Lezhnev added: “U.S. and international policy goals on Congo should be to create accountability for financial and human rights crimes; and to create new leverage for peace, human rights, and governance reforms. This would comprise a new, unique financial pressure approach that would create real leverage in support of processes that can bring change in Congo. The aim would be to freeze those committing atrocities and undermining peace out of the international financial system.”

The Congolese government has increased repression in recent months. In September, a government crackdown on demonstrations to hold elections on time killed over 48 protesters, according to the United Nations. Over the past 18 months, numerous democracy activists have been jailed and radio, international human rights advocates have been kicked out of the country, and radio and TV stations have been shut down.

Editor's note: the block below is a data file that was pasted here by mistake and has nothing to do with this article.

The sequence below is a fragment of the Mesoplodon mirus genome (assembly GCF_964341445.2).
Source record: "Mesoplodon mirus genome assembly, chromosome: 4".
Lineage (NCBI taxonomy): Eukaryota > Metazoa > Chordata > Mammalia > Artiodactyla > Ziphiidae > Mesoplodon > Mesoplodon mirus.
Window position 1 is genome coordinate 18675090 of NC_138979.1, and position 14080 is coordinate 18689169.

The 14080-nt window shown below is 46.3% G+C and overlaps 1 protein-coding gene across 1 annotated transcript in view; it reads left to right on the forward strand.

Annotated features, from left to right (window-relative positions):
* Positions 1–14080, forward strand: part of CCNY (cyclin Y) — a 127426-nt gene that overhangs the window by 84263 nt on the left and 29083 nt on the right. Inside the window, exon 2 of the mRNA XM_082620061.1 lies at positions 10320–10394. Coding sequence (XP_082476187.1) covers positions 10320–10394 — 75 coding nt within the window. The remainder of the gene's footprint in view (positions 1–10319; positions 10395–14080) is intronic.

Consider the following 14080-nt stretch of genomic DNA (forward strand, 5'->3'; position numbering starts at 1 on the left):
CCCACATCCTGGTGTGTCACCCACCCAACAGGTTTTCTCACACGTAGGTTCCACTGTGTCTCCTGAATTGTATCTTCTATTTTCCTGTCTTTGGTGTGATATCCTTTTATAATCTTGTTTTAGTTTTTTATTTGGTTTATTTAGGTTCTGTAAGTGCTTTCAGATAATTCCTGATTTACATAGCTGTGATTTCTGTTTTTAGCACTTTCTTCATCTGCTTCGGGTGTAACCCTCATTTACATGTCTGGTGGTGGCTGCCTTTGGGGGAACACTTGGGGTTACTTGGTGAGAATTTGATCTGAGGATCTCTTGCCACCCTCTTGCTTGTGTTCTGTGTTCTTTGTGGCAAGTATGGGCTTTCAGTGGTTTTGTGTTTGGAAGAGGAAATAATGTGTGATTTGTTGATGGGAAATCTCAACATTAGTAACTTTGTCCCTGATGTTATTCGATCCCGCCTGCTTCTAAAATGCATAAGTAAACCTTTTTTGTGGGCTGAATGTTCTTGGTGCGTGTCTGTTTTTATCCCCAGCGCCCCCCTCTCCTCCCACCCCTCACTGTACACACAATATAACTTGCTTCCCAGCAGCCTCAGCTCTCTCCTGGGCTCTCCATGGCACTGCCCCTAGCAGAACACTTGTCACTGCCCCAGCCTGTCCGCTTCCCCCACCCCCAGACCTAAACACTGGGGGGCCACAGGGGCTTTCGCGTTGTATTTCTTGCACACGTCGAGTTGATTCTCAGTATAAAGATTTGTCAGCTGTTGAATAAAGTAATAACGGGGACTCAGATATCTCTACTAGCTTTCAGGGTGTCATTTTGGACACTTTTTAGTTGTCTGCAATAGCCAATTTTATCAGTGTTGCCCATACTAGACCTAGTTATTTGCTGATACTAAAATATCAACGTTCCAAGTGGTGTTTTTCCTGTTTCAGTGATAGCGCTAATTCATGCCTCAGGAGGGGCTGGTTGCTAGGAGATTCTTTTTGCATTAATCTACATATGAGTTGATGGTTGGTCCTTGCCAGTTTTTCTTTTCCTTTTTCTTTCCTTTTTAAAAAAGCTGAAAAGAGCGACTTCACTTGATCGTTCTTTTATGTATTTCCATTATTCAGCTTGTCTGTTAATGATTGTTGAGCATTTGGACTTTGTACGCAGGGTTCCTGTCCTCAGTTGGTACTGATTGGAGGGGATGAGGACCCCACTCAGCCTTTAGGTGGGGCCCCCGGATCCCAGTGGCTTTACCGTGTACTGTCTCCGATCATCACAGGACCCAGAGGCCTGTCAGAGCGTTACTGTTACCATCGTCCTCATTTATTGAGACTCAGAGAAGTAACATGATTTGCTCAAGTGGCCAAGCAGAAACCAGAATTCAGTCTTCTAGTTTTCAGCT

Report recommendations:

1. Financial pressure: For a policy of financial pressure aimed at reforms, the United States and other actors within the international community should combine the use of anti-money laundering measures with widened, enforced targeted sanctions designations. This would comprise a new and unique financial pressure approach that would create real leverage in support of processes that can bring change in Congo.

  • Implementing anti-money laundering measures
  • Enacting higher-level and robustly enforced targeted sanctions